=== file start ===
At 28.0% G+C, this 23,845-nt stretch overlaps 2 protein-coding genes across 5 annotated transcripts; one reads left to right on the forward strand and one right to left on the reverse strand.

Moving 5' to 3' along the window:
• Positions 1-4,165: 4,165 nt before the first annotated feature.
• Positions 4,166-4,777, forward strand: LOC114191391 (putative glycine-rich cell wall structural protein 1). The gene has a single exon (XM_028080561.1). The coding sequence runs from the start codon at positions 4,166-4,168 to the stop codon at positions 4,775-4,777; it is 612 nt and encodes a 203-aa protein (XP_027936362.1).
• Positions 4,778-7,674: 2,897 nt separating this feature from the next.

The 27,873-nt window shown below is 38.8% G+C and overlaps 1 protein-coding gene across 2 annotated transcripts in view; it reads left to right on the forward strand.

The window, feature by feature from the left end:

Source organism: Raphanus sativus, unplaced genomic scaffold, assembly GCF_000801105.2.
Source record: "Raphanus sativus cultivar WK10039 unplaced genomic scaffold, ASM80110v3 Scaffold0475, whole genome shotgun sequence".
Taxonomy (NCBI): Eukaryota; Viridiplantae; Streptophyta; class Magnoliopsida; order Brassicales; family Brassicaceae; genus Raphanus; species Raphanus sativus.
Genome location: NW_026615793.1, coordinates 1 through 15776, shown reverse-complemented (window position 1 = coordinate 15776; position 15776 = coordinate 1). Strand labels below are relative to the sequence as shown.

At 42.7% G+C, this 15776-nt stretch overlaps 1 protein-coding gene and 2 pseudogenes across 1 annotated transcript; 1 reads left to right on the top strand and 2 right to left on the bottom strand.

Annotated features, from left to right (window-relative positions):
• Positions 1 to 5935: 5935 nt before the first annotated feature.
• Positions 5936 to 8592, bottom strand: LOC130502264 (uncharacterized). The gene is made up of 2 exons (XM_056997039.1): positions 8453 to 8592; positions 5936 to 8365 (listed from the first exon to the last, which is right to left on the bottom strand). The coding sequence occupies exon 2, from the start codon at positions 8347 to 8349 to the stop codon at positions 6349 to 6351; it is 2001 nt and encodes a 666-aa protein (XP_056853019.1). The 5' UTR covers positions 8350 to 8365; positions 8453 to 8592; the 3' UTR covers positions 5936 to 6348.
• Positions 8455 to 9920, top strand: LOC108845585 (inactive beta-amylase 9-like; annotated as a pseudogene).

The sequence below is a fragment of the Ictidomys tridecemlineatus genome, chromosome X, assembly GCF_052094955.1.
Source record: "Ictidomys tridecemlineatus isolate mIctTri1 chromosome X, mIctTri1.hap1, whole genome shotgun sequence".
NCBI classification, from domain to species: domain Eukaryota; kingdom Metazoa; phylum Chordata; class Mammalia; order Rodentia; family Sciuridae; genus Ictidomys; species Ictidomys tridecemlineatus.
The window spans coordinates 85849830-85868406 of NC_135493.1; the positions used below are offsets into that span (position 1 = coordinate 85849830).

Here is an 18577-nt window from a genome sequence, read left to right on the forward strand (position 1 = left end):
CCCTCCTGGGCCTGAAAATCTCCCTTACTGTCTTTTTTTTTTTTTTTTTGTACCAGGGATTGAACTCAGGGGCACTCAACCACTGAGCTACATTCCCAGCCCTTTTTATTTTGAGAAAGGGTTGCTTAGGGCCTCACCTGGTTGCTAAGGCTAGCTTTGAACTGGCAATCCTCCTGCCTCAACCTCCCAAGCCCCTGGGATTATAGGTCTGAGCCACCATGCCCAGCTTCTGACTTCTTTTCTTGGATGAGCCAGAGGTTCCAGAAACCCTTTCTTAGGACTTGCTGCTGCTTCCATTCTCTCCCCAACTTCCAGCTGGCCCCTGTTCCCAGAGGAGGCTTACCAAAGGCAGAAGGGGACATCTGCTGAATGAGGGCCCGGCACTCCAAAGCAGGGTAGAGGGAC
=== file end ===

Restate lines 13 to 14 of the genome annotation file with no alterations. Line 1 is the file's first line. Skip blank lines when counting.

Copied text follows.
Annotated features, from left to right (window-relative positions):
• Positions 1 to 5935: 5935 nt before the first annotated feature.